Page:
The Lamb begins now to open the seals, and John sees a panoramic vision of the history of the world. On rare occasions, John is permitted to see the past. The first seal is opened, revealing the dealings of man during the first thousand years of its temporal existence, or between about 4000 b.c. and 3000 b.c. John sees during this time period a man riding a white horse, “and he that sat on him had a bow; and a crown was given unto him: and he went forth conquering, and to conquer” (v. 2). Who was this great conqueror?
Enoch, the seventh from Adam, was a valiant prophet-leader who might appropriately be termed a conqueror: “And so great was the faith of Enoch that he led the people of God, and their enemies came to battle against them; and he spake the word of the Lord, and the earth trembled. . . ; and all nations feared greatly, so powerful was the word of Enoch, and so great was the power of the language which God had given him. . . . And Enoch continued his preaching in righteousness unto the people of God. And it came to pass in his days, that he built a city that was called the City of Holiness, even Zion. And it came to pass that Enoch talked with the Lord; and he said unto the Lord: Surely Zion shall dwell in safety forever” (Moses 7:13, 19–20).
The opening of the second seal, a revelation of the time period from 3000 b.c. to 2000 b.c., begins with a vision of a man riding a red horse. “And power was given to him that sat thereon to take peace from the earth, and that they should kill one another: and there was given unto him a great sword” (v. 4). This seems to be a clear allusion to the rampant manner in which Satan roamed the earth at this time, particularly during the days of Noah, when filth and wickedness and violence reached pandemic proportions (see Moses 8).
John next witnesses some of the events of the period from 2000 b.c. to 1000 b.c. (third seal), and he observes a man riding a black horse and holding “a pair of balances in his hand” (v. 5). Two different symbolic possibilities might be involved here with balances. First, balances are often used to symbolize scarcity, as in times of famine or economic upheaval. In this sense, the balances may have been symbolic of the great famine in the days of Abraham, a famine so severe that the effects were still being felt in the days of his grandchildren. On the other hand, balances are used to represent justice or law. It was during this same thousand-year period that Jehovah gave the law of Moses to a stumbling and faithless lot of Israelites.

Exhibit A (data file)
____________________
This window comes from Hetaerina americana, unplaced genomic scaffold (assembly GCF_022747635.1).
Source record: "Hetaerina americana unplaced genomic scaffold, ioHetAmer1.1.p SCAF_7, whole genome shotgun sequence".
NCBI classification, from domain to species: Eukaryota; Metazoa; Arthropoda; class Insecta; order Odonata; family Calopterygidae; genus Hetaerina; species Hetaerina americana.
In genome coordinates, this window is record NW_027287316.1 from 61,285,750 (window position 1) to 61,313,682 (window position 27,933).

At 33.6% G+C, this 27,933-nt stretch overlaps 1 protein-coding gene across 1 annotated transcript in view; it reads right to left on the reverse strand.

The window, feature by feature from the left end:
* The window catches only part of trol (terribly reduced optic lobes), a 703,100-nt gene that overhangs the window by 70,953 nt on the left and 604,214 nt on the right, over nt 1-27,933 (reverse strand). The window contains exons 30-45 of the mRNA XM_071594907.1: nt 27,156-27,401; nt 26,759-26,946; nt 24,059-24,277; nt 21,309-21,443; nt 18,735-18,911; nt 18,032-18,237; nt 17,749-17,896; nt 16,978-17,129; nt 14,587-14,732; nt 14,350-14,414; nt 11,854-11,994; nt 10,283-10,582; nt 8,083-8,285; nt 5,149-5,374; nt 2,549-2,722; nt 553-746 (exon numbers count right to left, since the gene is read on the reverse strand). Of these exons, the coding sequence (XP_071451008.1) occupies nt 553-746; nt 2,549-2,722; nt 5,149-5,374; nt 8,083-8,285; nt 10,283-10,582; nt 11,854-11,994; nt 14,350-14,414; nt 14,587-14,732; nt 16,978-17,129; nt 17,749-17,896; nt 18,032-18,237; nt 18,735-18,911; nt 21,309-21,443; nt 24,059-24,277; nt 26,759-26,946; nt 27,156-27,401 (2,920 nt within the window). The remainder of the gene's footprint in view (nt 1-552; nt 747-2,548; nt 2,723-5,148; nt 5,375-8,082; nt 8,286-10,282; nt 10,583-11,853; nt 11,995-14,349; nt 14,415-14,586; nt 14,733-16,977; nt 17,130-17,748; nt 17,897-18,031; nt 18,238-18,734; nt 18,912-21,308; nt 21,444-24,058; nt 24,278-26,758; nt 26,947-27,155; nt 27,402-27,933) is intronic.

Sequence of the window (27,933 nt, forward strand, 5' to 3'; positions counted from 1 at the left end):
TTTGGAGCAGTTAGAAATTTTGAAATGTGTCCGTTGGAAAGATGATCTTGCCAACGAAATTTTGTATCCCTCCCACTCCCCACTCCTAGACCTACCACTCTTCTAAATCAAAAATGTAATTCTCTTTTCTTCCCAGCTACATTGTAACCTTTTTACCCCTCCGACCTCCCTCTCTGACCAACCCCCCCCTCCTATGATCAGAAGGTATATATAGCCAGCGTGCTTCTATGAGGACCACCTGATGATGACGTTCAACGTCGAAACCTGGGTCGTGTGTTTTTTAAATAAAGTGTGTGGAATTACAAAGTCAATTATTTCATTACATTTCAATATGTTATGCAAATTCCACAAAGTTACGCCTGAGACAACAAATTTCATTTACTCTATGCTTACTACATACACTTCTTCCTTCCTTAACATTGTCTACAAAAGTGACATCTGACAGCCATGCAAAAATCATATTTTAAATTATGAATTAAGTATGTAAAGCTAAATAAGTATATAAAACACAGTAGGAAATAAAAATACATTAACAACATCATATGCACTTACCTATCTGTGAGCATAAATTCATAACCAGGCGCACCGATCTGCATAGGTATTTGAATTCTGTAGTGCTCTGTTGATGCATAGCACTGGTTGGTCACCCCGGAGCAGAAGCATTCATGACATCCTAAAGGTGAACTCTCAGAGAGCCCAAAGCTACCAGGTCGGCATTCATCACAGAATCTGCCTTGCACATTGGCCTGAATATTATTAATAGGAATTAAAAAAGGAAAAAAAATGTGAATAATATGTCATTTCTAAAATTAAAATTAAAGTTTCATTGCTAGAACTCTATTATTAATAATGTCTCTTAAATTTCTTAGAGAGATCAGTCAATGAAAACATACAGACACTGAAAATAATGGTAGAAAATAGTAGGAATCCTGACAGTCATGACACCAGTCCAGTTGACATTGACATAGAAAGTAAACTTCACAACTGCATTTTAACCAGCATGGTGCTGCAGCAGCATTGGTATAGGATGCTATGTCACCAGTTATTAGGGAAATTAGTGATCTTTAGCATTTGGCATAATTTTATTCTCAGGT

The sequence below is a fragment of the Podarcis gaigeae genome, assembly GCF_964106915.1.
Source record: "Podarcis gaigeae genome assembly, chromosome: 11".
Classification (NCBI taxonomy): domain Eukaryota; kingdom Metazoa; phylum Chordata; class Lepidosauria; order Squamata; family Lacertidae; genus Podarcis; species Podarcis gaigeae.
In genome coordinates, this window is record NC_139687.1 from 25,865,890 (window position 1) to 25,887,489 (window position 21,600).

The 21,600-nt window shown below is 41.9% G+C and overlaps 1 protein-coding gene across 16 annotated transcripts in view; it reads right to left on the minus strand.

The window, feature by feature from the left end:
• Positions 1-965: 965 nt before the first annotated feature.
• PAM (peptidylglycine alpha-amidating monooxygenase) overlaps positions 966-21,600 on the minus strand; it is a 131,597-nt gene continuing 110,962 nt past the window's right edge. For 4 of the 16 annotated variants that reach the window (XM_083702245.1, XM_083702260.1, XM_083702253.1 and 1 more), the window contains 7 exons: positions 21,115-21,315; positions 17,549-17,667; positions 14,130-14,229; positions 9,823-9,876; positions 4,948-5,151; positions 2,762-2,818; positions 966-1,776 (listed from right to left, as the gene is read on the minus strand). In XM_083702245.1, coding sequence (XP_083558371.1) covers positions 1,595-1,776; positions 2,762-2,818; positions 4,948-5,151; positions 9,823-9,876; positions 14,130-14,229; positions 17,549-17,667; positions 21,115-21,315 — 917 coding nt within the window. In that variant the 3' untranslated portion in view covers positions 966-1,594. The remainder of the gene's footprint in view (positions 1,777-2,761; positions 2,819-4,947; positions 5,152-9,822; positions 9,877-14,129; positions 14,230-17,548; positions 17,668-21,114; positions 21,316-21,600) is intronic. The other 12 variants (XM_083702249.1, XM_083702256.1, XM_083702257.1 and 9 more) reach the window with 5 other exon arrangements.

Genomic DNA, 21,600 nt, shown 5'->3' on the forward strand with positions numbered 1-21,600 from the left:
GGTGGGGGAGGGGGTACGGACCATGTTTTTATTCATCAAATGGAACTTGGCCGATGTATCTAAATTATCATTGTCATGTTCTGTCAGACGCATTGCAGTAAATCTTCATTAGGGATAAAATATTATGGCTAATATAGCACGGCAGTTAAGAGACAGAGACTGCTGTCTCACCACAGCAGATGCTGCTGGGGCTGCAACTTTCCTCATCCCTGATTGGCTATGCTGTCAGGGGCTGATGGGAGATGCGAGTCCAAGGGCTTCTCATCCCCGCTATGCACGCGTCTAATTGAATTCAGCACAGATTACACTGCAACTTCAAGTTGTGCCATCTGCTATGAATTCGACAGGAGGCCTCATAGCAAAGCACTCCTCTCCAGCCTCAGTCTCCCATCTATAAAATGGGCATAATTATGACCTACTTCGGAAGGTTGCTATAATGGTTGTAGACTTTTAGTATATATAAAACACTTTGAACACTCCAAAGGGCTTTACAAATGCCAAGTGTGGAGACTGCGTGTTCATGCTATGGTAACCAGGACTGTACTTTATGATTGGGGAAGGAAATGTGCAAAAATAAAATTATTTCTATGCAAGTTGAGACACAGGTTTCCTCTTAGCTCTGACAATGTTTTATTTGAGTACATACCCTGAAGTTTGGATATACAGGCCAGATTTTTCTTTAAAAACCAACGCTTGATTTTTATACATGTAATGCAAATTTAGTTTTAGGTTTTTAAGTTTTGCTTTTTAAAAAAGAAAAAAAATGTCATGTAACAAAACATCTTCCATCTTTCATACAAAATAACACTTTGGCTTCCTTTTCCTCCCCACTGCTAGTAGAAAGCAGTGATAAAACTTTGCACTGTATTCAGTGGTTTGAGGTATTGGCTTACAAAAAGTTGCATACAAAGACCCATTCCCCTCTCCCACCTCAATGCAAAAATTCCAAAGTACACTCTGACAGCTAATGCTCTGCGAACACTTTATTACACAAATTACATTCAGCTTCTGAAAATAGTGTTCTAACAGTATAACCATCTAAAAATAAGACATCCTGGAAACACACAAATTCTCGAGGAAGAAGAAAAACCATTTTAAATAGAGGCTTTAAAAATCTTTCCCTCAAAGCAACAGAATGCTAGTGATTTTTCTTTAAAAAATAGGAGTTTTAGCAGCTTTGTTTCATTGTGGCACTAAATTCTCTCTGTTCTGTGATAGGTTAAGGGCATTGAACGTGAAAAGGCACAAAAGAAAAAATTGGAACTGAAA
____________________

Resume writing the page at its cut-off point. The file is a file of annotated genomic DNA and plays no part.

The period of time from 1000 b.c. to the coming of Christ (fourth seal) is seen by John to be a gruesome one. He sees a pale (green) horse, whose rider is named death, “and Hell followed with him. And power was given unto them over the fourth part of the earth, to kill with sword, and with hunger, and with death, and with the beasts of the earth” (v. 8). We know, first of all, that this period was characterized by warfare and bloodshed during the reigns of Saul and David. At the death of Solomon in 975 b.c., the division of the kingdom into Judah and Israel precipitated further hostilities among the Israelites, resulting in death and misery to many. Further, consider the captivities of the house of Israel down to the time of Christ: Assyrian (721 b.c.), Babylonian (558 b.c.), Medo-Persian (538 b.c.), Greek (332 b.c.), and Roman (60 b.c).
When the Savior opens the fifth seal (Christian era to a.d. 1000), John learns of the Christian martyrs, “the souls of them that were slain for the word of God, and for the testimony which they held” (v. 9). He further sees that these Saints are clothed in “white robes” after suffering death in the flesh (v. 11), for “whoso layeth down his life in my cause, for my name’s sake, shall find it again, even life eternal” (D&C 98:13). Joseph Smith is reported to have said about Christian martyrs: “I have, by the aid of the Urim and Thummim . . . , seen those martyrs. They were honest, devoted followers of Christ, according to the light they possessed. They will be saved.”
The scenes of the sixth seal (a.d. 1000 to a.d. 2000) are signs of the times, signs incident to the Lord’s coming in glory (see vv. 12–17) and of particular interest to us, for John is now witnessing our day. Unusual happenings in the heavens and on the earth are typical of this time; it is a time when the wicked begin to shrink at the thought that the coming of the Son of Man is indeed nigh at hand.